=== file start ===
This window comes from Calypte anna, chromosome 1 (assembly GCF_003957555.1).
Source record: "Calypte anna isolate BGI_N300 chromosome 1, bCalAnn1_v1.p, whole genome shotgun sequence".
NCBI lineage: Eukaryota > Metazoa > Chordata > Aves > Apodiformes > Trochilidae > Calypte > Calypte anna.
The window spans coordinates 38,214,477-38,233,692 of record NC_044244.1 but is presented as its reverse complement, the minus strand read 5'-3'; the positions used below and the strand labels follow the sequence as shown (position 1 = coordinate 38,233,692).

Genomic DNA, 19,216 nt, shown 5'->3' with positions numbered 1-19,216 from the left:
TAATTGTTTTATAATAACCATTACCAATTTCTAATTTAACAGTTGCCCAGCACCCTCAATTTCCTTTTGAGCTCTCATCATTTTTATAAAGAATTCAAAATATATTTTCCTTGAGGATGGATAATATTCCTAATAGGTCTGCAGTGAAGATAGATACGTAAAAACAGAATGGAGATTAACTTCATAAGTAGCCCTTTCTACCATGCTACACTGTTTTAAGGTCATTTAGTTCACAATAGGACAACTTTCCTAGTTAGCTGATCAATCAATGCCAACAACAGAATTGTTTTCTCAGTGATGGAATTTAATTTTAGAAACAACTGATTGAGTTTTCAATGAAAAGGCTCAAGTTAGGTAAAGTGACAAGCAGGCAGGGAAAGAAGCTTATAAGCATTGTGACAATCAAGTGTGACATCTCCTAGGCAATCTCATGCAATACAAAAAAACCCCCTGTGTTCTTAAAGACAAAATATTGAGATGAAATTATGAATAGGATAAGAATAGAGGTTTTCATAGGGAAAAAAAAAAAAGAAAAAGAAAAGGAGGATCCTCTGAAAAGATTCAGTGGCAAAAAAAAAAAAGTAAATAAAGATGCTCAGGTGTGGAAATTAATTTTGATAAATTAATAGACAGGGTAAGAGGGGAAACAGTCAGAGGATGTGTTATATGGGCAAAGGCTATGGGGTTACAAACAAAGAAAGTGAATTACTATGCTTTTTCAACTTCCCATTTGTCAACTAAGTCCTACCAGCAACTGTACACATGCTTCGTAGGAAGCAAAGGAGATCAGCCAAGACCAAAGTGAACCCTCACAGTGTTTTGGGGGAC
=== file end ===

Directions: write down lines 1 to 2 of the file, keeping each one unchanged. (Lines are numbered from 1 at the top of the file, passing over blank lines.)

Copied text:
This window comes from Calypte anna, chromosome 1 (assembly GCF_003957555.1).
Source record: "Calypte anna isolate BGI_N300 chromosome 1, bCalAnn1_v1.p, whole genome shotgun sequence".